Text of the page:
Seb wrote:Simply that there seems to be an influx in people speaking about it and people feeling comfortable saying that they are atheists.
Now you have it.
Seb wrote:Pardon me if I'm wrong, but it seems to be a more urban phenomenon and while figures like Mass attendance etc are falling, there still seems to be a lingering 'giving-in' to the local religious precedent. There seems to be little questioning of religion outside urban barriers. This of course is related to demographics etc, but I still wonder about how long it will take for a more widespread atheism to develop in the country. I know obviously there are rural atheists, but I'm just speaking in reference to the majority.
There may be some truth to what you're saying here Seb, but I think if you're going to do your dissertation justice you're going to have to stop thinking in generalisations. I live in the middle of nowhere but I know of at least a dozen atheists/agnostics within a few miles of me. Of course, you'll find many more atheists living in cities, but that's because there's more people
in cities. If you're interested in figures rather than speculation, the CSO Census data
At the last census there were 929 self-described atheists, 1,515 self-described agnostics and 186,318 who ticked the No Religion box, including me (because Atheism is not a religion). That's a grand total of 188,762 non-believers.
According to the geographical distribution figures
, cities do have a higher proportion of people with no religion, but we're out here in bogland too. Here's a few samples (%age with 'no religion').
Cork City - 5.1%
Cork County - 3.8%
Waterford City - 3.07%
Waterford County - 2.6%
Limerick City - 3.4%
Limerick County - 2.1%
Galway City - 6.1%
Galway County - 3.1%
Probably a higher rural penetration than you were assuming anyway.
Seb wrote:At one point, he equates religious belief to low IQ. Surely this would perhaps be more accurately equated to lack of education? How can people question something without be given the tools to do so?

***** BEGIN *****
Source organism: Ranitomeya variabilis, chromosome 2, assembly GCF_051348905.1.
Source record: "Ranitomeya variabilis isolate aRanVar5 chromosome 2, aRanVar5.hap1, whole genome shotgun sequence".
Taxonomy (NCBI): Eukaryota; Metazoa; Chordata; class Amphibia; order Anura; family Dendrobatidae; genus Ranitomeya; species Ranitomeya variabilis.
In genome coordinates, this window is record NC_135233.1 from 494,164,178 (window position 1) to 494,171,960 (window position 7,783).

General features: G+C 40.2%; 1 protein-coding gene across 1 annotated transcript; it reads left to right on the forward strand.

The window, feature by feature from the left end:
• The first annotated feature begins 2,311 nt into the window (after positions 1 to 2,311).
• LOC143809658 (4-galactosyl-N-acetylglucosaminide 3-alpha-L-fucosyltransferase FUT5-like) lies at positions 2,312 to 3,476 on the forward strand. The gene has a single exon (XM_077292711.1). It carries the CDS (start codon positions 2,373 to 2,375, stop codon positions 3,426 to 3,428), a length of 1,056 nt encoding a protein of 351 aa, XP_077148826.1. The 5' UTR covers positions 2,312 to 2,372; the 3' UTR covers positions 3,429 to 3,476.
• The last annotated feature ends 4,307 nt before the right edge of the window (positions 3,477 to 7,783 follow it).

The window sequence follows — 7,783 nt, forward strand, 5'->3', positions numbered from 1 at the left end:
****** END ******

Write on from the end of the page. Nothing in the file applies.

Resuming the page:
I agree completely. There is in fact no concrete link between atheism and IQ. There are, however, as you point out, recorded correlations between wealth, education and religiosity. There are also other recorded correlations between wealth, education and I.Q. The indication is that rising incomes and better education (at the national level) lead to higher IQ and lower religiosity. But there is no evidence of a direct causal link between IQ and religiosity. But still, a smug atheist implying theists are a bit dim is hardly militant. I think theists are deluded, and I'm married to and in love with one. Doesn't make me militant. Militant is condemning people who don't see things your way to a). death/punishment in this life, and b). death/pain in eternal hellfire in the next one. And only religious people do that.
Seb wrote:I think atheism may be a choice for those who have grown up with religion.
Again, I beg to differ. Once the truth has dawned you about Santa/the Tooth Fairy/Tarot Readings/God, etc, one sees that there is no choice. Atheism is not a choice, it's what's left when the shroud of superstition has been pulled from your eyes.
The only choice you do have is in ceasing to deny the evidence in front of you. I come across this angst all the time (often very close to home). Many theists are curious about atheism and ask me questions when they discover I am one, but there comes a point when they pretty much all say: "Oh, no, sorry, but I don't even want to think about that". Literally veering away from reality. Stopping doing that, that is